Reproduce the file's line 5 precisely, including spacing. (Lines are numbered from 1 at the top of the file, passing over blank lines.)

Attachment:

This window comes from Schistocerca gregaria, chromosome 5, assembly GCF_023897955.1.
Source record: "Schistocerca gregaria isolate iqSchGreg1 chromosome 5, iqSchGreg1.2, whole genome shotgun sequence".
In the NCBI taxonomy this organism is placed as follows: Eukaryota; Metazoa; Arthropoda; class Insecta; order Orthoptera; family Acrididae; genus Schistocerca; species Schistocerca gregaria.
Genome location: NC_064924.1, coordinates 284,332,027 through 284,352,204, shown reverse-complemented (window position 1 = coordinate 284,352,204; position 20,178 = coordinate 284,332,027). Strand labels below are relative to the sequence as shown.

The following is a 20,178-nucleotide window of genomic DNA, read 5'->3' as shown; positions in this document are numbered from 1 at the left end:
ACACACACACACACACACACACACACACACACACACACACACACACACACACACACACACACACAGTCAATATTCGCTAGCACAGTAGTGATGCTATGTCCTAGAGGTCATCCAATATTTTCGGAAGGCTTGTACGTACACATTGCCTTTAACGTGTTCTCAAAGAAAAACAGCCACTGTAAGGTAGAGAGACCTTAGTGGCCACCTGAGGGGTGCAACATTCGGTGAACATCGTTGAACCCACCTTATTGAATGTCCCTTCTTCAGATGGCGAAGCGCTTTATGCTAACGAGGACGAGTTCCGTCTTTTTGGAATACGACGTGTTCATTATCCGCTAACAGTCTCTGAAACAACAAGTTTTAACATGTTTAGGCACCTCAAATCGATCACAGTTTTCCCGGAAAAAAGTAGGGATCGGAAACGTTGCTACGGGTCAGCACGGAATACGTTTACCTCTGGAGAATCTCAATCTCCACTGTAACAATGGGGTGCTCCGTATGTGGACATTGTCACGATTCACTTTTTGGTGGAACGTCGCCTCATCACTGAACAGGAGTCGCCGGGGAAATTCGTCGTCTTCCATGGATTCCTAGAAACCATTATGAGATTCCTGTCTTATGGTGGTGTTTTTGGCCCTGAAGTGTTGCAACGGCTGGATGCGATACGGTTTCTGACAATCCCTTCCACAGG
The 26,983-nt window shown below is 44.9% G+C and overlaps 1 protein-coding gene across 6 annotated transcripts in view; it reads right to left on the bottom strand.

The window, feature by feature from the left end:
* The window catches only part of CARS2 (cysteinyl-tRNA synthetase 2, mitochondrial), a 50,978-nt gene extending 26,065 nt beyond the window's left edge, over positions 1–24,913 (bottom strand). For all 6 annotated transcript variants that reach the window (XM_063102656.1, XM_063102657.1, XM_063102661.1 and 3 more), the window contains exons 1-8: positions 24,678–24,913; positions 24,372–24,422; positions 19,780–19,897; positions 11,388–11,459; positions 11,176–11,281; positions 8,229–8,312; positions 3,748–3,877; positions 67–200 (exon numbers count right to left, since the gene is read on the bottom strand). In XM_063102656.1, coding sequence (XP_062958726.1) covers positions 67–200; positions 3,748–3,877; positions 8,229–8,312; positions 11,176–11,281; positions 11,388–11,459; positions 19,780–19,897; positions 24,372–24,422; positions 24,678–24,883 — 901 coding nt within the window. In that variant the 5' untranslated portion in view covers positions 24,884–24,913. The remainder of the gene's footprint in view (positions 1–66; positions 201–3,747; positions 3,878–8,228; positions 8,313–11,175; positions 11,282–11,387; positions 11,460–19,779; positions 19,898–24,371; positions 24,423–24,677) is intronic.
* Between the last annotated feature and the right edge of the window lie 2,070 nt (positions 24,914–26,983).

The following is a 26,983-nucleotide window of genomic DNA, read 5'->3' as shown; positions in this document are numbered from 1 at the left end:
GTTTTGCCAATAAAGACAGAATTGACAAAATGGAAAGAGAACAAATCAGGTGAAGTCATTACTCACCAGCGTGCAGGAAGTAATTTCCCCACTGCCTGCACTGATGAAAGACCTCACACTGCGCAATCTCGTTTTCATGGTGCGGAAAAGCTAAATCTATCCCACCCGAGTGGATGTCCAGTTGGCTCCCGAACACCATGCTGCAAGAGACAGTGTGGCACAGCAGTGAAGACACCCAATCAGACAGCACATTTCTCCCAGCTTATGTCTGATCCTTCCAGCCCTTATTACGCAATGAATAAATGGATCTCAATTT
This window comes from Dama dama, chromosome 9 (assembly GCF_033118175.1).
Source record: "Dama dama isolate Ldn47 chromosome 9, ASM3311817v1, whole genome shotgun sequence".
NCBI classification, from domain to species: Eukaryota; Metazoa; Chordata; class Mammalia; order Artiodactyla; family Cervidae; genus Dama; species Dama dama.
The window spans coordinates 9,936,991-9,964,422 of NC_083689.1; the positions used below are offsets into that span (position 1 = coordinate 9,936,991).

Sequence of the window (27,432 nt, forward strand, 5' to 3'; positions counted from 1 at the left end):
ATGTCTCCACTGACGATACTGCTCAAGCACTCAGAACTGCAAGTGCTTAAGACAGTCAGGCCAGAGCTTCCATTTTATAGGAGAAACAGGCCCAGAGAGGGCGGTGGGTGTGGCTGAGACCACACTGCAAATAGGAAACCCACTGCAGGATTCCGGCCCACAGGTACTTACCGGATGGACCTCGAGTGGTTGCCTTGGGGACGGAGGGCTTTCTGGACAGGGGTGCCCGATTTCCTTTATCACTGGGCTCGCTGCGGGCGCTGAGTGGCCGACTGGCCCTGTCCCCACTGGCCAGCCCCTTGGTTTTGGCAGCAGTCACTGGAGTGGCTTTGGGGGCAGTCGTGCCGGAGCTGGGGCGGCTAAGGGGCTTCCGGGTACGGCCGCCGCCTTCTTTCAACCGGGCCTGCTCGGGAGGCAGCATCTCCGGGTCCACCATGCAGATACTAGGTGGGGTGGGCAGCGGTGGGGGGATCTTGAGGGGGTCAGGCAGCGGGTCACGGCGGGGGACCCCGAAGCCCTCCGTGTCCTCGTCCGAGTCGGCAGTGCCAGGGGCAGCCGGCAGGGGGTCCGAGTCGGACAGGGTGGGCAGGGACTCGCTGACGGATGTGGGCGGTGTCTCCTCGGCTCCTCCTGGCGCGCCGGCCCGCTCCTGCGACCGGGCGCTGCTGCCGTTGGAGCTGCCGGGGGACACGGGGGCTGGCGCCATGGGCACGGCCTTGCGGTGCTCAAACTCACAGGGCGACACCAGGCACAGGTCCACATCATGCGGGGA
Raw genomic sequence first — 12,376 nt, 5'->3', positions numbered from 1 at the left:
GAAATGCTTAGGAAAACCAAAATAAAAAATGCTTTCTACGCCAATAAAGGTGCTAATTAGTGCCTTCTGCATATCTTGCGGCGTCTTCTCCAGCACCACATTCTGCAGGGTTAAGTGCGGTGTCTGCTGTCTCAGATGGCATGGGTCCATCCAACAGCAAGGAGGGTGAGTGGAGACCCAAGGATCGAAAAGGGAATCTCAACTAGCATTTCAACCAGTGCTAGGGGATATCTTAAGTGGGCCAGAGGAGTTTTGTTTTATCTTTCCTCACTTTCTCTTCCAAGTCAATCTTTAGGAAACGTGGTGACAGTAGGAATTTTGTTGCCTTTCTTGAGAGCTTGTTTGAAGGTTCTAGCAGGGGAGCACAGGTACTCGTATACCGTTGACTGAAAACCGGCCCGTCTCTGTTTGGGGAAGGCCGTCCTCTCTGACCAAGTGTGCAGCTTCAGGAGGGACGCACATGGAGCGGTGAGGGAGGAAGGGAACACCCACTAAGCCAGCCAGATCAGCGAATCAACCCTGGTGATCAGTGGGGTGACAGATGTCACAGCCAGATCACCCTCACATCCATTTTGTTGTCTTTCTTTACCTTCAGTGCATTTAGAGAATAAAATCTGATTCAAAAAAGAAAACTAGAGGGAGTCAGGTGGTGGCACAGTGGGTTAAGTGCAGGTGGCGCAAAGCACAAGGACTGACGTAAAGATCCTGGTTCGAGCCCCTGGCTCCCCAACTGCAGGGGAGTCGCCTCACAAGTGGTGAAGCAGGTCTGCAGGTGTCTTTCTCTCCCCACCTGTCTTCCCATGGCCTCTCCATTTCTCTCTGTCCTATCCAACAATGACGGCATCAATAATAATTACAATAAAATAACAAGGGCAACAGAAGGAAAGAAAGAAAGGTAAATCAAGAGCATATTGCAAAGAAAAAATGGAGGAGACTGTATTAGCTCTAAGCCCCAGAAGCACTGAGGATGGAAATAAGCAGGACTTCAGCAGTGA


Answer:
The following is a 20,178-nucleotide window of genomic DNA, read 5'->3' as shown; positions in this document are numbered from 1 at the left end: